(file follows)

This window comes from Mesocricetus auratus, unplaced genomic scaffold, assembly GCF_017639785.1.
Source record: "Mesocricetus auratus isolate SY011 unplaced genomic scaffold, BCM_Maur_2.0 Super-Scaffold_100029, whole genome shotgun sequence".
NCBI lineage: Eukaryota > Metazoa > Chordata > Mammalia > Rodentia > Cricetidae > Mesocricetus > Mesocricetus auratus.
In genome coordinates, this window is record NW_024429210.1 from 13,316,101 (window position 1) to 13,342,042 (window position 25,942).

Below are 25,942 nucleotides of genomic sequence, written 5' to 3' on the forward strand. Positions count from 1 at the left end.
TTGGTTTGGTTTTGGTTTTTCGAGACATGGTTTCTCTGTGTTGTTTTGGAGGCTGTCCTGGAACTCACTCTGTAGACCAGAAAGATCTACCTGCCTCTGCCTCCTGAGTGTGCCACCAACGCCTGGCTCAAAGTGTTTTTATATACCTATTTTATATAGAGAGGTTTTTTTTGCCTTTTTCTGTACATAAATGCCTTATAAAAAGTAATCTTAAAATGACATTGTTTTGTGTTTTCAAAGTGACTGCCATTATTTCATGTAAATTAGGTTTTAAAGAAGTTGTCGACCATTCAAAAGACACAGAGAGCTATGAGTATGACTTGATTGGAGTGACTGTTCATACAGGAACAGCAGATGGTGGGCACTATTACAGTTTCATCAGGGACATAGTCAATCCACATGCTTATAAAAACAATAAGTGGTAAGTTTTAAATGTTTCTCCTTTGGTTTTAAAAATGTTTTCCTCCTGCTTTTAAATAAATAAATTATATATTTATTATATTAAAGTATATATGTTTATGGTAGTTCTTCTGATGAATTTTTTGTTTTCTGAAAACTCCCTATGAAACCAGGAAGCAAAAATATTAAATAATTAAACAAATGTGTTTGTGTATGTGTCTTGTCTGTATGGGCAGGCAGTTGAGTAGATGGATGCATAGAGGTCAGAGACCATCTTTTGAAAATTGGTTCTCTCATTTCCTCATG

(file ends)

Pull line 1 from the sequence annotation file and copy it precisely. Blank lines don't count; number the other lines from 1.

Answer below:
This window comes from Mesocricetus auratus, unplaced genomic scaffold, assembly GCF_017639785.1.